The most common reason that people said they would continue to support Donald Trump, in spite of the warnings issued by Christian leaders like Philip Yancey and Max Lucado, was because ostensibly, Trump is anti-abortion.
If we are really Christian, don't we see everyone as having value, no matter what path they are on? Don't we ask God always to show us our weaknesses? Don't we seek for the chance to literally repent, to turn in another direction than we have been before?
While Mr. Trump and others say "We have to be strong," they call for cowardice and giving ISIS exactly what its crazed adherents want: Americans abandoning our basic principles fundamentally changing our way of life.
How many of us will notice the disconnect this Thanksgiving between the boldness and courage of the Wampanoag who aided the desperate pilgrims as they landed on America's shores and the 26 governors who recently vowed to turn away all Syrian refugees who seek passage to America?
If more of us don't make meaningful efforts, on a massive scale, to put these words into practice, just how can we hope to avoid stumbling into a "piecemeal Third World War" -- one that promises to shake the very foundations of human civilization?
We tell our children to control themselves while slapping and spanking and ejecting them violently in our homes, child care centers, schools, detention facilities and prisons. Adults tell children to be honest while lying and cheating and not to be violent while marketing and glorifying violence.
Looking back over almost half a century of spiritual practice, I sometimes ask myself what was the greatest challenge, the most difficult lesson. On the spiritual quest we are faced with our love and longing, our darkest fears, our failings.
Some people find it hard to separate faith from patriotism, the Bible from the Constitution, and especially scripture from their own personal prejudices, so here is the updated condensed sermon for today's CINO (Christian In Name Only).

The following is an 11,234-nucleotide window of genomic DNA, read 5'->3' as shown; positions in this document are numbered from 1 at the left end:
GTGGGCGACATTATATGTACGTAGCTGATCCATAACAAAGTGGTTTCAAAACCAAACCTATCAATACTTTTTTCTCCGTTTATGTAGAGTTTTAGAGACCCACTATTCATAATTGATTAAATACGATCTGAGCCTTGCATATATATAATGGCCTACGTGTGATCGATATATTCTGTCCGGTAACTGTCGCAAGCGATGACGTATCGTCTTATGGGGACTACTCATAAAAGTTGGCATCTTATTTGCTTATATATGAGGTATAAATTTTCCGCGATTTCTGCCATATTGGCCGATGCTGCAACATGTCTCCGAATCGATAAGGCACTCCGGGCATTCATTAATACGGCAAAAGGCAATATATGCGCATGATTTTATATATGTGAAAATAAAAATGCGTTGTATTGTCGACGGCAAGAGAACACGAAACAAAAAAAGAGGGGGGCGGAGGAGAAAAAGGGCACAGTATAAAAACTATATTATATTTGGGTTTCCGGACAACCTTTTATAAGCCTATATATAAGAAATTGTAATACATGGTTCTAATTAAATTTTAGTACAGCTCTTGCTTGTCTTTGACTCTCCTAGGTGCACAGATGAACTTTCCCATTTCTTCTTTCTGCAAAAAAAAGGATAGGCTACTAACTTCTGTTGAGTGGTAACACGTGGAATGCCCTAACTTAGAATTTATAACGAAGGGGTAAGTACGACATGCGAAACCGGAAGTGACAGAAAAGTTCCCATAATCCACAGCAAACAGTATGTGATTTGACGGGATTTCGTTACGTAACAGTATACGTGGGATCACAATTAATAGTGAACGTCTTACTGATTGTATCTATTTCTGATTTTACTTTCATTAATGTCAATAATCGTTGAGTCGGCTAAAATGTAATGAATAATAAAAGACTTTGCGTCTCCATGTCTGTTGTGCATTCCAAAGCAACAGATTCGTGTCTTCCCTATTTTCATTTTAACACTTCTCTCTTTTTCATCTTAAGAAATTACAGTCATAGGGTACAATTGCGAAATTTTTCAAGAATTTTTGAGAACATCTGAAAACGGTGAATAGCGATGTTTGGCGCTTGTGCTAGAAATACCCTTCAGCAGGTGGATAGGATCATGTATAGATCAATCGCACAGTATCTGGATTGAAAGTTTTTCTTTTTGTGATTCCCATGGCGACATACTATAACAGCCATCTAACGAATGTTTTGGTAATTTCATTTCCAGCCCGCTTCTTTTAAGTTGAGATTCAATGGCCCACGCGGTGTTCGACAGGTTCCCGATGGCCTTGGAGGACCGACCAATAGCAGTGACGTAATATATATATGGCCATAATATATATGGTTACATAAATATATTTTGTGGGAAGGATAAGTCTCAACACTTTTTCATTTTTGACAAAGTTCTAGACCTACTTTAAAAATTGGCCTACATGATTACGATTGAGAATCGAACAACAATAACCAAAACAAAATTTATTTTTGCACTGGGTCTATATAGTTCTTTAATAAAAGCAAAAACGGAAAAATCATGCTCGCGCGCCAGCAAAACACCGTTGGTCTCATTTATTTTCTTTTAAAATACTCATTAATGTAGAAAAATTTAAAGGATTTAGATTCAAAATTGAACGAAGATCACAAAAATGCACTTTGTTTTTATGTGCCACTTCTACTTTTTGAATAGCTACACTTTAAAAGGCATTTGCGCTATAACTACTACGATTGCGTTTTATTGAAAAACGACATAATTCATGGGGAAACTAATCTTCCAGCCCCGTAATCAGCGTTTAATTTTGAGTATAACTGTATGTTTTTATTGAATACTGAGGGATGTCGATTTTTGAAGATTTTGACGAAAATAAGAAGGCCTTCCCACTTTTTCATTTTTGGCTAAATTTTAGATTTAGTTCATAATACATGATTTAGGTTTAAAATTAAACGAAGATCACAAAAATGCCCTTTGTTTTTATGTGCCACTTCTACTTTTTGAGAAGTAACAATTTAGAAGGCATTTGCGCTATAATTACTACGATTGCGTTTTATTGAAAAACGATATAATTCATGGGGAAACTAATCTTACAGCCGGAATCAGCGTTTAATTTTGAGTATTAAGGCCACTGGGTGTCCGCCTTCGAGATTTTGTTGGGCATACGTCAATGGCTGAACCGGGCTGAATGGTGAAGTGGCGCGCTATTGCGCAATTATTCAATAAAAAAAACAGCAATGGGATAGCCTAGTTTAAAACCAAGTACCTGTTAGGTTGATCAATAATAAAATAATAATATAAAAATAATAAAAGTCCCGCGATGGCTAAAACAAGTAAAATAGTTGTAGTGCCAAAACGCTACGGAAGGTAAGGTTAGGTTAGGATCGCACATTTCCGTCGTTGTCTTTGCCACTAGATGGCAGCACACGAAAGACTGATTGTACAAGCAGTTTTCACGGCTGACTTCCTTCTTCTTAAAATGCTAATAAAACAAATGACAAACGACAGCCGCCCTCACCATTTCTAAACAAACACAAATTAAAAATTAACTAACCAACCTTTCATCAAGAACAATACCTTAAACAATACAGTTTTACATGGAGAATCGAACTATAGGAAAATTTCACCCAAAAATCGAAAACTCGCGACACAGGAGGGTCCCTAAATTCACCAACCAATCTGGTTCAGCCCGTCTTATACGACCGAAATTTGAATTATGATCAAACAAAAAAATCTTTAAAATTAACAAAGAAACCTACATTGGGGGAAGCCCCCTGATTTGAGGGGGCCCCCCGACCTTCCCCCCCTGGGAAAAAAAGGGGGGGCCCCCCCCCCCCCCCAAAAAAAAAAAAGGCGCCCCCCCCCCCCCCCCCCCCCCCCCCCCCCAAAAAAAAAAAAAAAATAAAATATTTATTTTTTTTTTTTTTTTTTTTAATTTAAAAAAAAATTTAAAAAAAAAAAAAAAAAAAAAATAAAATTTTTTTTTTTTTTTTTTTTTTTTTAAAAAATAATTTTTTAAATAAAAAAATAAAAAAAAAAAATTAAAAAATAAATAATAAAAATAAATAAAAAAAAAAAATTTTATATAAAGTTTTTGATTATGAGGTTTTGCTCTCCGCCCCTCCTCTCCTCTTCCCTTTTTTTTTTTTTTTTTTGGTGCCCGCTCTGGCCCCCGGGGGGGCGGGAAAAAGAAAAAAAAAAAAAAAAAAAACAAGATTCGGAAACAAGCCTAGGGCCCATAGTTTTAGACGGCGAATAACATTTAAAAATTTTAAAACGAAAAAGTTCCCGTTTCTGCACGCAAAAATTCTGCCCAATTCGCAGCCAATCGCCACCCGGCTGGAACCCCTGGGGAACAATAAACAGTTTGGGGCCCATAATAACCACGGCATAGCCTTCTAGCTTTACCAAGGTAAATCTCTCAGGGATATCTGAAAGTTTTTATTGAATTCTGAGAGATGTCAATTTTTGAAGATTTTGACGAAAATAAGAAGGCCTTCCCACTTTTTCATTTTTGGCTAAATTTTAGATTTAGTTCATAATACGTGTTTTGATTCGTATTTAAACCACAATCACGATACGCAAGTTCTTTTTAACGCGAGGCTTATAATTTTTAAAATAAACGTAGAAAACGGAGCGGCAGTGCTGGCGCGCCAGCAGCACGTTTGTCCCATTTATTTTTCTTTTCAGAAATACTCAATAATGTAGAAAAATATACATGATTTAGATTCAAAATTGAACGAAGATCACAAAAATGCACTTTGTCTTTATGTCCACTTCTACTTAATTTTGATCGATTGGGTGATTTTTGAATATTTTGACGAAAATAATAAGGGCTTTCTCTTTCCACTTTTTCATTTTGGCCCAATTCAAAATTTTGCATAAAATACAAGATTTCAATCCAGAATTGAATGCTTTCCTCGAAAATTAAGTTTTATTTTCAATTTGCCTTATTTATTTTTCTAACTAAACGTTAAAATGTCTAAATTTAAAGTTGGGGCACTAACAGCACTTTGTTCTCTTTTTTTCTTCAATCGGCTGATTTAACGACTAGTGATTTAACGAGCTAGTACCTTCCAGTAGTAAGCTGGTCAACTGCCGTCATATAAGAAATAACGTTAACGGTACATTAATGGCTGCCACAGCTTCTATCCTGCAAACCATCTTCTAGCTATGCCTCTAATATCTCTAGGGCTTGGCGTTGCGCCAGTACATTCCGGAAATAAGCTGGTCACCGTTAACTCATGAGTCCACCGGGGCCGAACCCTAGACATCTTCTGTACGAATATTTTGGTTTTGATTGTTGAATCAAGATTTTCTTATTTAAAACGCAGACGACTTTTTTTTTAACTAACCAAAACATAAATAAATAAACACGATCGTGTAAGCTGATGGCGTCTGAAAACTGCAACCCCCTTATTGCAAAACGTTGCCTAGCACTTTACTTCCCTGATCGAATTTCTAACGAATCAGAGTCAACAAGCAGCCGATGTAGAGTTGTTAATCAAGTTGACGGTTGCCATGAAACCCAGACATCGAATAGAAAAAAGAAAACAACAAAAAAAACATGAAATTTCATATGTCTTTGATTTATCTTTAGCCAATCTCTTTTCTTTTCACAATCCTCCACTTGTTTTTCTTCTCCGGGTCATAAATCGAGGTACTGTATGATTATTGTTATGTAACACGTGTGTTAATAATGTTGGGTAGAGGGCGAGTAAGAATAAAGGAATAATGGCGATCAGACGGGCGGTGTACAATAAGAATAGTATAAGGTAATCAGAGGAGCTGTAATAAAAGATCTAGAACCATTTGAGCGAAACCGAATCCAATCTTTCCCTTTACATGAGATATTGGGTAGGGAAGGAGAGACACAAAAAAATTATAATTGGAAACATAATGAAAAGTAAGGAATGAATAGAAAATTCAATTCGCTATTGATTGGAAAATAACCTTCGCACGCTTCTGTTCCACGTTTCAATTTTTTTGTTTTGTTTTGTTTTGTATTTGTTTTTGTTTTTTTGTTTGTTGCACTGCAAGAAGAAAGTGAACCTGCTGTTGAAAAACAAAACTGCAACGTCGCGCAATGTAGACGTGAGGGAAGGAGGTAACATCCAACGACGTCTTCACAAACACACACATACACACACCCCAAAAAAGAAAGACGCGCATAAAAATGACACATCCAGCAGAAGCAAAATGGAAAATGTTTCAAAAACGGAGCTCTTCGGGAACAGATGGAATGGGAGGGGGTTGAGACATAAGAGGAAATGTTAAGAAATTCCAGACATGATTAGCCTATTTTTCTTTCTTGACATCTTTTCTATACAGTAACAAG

In truth, one must apply to be gay once the decision to be homosexual has been made. The process is similar to applying to college. You supply background information, transcripts, and fill out an essay.
Recently, I blocked out a weekday evening, which meant getting carpools for the kids and planning carefully for dinner and homework, so I could devote more time to prayer. It's making all the difference and I'm defending this commitment just like the time I calendar for daily walks.
Conditions are rife for a global revolution, with channels to drive one ever strengthening. All that's missing is a charismatic leader to pull the strings. History imparts that person will arrive. Pray for goodness because it could be evil.
This week, I thought we could consider two passages from the Gita, and pray over them just as Gandhi prayed through our greatest Christian teachings. I've taken these translations from one of my favorite books, Gandhi the Man by Eknath Easwaran.
A long time ago there was a remarkable man, a man who said that might does not make right, that the weak have a strength the strong do not have, and that what we call "justice" is often really injustice. He was a man who was condemned by traditional conservative society.
The Sermon on the Mount presents a radically different agenda than what the nation of Israel expected from the Messiah. Our Supreme Court Justices overturned conventional wisdom in their ruling, and this is what Jesus did every day.
The new pope favors a modest lifestyle without chauffeured limousines or ostentatious palaces. I am sure that his concern for the poor is sincere. Yet, he is not going to do anything radical to reduce poverty.